Court says president can fire Consumer board head ‘at will’

Politics

The sun rises behind the Supreme Court on Capitol Hill in Washington, Monday, June 29, 2020. The Supreme Court has refused to block the execution of four federal prison inmates who are scheduled to be put to death in July and August. The executions would mark the first use of the death penalty on the federal level since 2003. (AP Photo/Patrick Semansky)

WASHINGTON (AP) — In a ruling underscoring the power of the president, the Supreme Court on Monday made it easier for the president to fire the head of the Consumer Financial Protection Bureau.

The justices struck down restrictions Congress had written on when the president can remove the bureau’s director.

“The agency may … continue to operate, but its Director, in light of our decision, must be removable by the President at will,” Chief Justice John Roberts wrote.

The court’s five conservative justices agreed that restrictions Congress imposed on when the president can fire the agency’s director violated the Constitution. But they disagreed on what to do as a result. Roberts and fellow conservative justices Samuel Alito and Brett Kavanaugh said the restrictions could be stricken from the law. The court’s four liberals agreed, though they disagreed the restrictions were improper.

The decision doesn’t have a big impact on the current head of the agency. Kathy Kraninger, who was nominated to her current post by the president in 2018, had said she believed the president could fire her at any time.

Under the Dodd-Frank Act that created the agency in response to the 2008 financial crisis, the CFPB’s director is appointed by the president and confirmed by the Senate to a five-year term. The law had said the president could only remove a director for “inefficiency, neglect of duty or malfeasance in office.” That structure could leave a new president with a director chosen by the previous president for some or all of the new president’s time in office.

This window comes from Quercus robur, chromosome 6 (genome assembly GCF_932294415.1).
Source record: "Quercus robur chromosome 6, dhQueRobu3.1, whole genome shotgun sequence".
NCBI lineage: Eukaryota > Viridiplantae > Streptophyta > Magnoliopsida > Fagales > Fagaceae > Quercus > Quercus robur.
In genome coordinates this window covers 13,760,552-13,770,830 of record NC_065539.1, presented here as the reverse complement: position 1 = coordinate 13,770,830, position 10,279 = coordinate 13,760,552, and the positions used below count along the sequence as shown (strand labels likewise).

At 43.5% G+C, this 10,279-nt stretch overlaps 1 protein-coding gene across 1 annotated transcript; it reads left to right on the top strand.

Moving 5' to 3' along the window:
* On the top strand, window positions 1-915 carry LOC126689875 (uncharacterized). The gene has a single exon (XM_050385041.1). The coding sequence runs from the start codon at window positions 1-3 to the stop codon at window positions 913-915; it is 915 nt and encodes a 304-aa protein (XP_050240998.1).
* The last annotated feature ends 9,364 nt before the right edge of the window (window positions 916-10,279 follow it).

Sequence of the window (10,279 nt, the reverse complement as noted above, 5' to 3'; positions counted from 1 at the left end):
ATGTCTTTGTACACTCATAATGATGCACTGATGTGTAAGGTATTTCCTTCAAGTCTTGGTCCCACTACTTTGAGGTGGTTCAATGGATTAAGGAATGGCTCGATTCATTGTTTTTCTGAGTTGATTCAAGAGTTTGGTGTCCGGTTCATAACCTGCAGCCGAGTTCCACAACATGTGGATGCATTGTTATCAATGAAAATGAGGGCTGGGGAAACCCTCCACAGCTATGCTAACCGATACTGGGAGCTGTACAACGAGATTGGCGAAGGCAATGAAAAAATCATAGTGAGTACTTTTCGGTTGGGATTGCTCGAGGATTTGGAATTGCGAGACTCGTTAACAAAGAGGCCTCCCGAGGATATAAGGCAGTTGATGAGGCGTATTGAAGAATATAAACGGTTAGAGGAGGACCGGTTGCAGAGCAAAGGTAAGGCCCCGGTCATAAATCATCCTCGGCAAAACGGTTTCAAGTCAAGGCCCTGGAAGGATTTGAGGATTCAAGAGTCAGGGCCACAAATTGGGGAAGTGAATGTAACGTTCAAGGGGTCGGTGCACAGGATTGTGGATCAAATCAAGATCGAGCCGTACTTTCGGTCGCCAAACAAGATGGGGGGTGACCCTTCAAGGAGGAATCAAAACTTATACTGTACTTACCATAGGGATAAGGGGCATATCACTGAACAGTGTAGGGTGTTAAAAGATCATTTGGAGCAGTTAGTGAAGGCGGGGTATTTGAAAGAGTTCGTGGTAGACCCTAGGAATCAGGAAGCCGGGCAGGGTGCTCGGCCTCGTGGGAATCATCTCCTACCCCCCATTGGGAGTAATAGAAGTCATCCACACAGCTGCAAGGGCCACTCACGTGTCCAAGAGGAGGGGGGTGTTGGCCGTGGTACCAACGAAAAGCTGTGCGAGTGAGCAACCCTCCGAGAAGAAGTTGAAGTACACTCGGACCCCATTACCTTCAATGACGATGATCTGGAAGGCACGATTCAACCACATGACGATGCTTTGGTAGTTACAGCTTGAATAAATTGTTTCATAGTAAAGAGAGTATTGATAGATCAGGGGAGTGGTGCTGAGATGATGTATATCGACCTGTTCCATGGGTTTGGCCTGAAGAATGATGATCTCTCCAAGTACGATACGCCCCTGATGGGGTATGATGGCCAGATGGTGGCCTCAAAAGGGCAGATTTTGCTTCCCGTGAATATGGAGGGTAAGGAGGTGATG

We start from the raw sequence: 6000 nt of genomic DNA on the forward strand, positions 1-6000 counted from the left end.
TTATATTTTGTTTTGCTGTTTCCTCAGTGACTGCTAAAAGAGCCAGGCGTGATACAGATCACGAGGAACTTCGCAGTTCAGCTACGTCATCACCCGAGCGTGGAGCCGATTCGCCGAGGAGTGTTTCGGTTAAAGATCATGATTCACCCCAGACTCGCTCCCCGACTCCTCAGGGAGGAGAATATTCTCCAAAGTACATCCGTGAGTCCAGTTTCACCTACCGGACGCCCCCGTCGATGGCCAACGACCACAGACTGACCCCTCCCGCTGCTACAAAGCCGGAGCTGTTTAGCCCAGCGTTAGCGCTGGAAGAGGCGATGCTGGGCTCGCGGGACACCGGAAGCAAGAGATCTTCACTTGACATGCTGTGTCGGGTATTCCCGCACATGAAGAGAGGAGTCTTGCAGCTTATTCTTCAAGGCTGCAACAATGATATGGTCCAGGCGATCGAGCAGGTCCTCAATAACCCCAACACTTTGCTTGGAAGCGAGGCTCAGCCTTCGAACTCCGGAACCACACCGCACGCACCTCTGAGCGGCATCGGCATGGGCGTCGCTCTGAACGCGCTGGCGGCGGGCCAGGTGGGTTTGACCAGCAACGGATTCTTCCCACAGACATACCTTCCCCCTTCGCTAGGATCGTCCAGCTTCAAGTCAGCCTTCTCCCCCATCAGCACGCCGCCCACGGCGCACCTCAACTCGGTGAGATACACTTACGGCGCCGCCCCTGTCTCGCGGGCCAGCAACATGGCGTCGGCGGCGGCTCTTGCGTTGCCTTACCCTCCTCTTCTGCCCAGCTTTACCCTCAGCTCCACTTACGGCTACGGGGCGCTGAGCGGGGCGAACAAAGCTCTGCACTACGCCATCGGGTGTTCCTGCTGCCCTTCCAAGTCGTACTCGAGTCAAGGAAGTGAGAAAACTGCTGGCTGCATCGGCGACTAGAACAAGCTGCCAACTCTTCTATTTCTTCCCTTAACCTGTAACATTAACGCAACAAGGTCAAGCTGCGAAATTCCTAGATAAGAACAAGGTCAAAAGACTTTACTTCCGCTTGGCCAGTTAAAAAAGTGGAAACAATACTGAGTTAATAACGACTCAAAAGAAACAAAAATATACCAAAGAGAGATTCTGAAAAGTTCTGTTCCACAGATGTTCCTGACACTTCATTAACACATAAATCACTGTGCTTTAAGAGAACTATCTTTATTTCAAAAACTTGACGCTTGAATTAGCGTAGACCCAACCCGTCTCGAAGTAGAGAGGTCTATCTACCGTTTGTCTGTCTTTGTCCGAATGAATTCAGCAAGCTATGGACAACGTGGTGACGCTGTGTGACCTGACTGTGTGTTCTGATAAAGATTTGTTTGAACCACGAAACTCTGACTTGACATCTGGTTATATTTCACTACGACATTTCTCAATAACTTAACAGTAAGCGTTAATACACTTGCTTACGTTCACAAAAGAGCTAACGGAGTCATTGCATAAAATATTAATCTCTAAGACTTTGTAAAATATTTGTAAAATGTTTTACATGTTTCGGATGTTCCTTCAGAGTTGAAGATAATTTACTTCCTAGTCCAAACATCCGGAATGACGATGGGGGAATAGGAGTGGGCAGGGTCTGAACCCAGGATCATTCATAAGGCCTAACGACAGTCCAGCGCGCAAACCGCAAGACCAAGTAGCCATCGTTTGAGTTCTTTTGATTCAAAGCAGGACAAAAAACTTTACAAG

“We hold that the CFPB’s leadership by a single individual removable only for inefficiency, neglect, or malfeasance violates the separation of powers,” Roberts wrote.

The Trump administration had argued that the restrictions improperly limited the power of the president.

“While the President has full confidence in the current director of the CFPB and believes that she has fully upheld her statutory duties, the President also believes that no official should hold such immense powers without, at least, being directly accountable to a democratically-elected President regardless of party affiliation,” White House press secretary Kayleigh McEnancy said in a statement following the ruling.

Defenders of the law’s removal provision had argued the restrictions insulated the agency’s head from presidential pressure.

Justice Elena Kagan, writing for herself and three liberal colleagues, called the majority opinion simplistic.

“What does the Constitution say about the separation of powers — and particularly about the President’s removal authority? (Spoiler alert: about the latter, nothing at all.) The majority offers the civics class version of separation of powers — call it the Schoolhouse Rock definition of the phrase,” she said, referencing the educational, animated short films.

“Today’s decision wipes out a feature of that agency its creators thought fundamental to its mission— a measure of independence from political pressure. I respectfully dissent,” Kagan wrote.

Experts had previously said that a decision in the case could affect how easily the president can fire a host of other heads of independent agencies, including those run by commissions. Roberts’ opinion distinguished the CFPB from those more traditional agencies. Only the Office of the Special Counsel, Social Security Administration and Federal Housing Finance Agency have a structure similar to the CFPB. Roberts wrote that their structure has also been contested and that they “do not involve regulatory or enforcement authority remotely comparable to that exercised by the CFPB.”

The CFPB was the brainchild of Elizabeth Warren, the Massachusetts senator and former Democratic presidential candidate.

After the ruling, Warren wrote in a series of tweets that the Supreme Court had “handed over more power to Wall Street’s army of lawyers and lobbyists to push out a director who fights for the American people.” But, she said that even after the ruling, the CFPB is “still an independent agency.”

“The director of that agency still works for the American people. Not Donald Trump. Not Congress. Not the banking industry. Nothing in the Supreme Court ruling changes that,” Warren wrote.

The case is Seila Law LLC v. Consumer Financial Protection Bureau, 19-7.

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